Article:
1/02/2005|||110470966277056310||||||
REFLECTION

As ever, David Brooks puts it best:

"This week we're reminded that the word 'wilderness' derives from the word for willful and uncontrollable.

"This catastrophic, genocidal nature is a long way from the benign and rhythmic circle of life in 'The Lion King.' It's a long way from the naturalist theology of Thoreau's "Walden" or the writings of John Muir.

"The naturalists hold up nature as the spiritual tonic to our vulgar modern world. They urge us to break down the barriers that alienate us from nature. Live simply and imbibe nature's wisdom. 'Probably if our lives were more conformed to nature, we should not need to defend ourselves against her heats and colds, but find her our constant nurse and friend, as do plants and quadrupeds,' Thoreau wrote.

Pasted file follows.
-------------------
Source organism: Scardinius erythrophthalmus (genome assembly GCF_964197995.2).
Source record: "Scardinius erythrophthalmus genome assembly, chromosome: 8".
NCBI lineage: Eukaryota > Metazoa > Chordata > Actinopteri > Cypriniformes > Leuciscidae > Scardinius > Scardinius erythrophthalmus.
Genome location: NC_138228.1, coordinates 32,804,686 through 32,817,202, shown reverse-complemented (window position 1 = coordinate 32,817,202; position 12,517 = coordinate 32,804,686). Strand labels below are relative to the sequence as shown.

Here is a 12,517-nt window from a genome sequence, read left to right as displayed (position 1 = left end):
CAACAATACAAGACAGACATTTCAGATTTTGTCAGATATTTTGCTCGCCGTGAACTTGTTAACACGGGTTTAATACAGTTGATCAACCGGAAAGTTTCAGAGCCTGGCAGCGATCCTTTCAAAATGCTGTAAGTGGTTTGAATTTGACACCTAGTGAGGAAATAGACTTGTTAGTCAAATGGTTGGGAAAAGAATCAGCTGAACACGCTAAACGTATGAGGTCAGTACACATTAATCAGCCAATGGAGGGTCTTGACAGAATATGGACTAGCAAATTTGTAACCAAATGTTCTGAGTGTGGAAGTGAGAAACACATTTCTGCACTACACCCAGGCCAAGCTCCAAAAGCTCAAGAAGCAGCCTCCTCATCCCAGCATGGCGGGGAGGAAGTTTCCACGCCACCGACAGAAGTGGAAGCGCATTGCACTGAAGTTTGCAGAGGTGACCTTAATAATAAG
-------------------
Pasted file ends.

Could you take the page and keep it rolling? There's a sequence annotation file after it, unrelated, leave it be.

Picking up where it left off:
"Nature doesn't seem much like a nurse or friend this week, and when Thoreau goes on to celebrate the savage wildness of nature, he sounds, this week, like a boy who has seen a war movie and thinks he has experienced the glory of combat. "
|||Clive|||http://clivedavis.blogspot.com/2005/01/reflection-as-ever-david-brooks-puts.html|||1/02/2005 11:47:00 pm|||||||||
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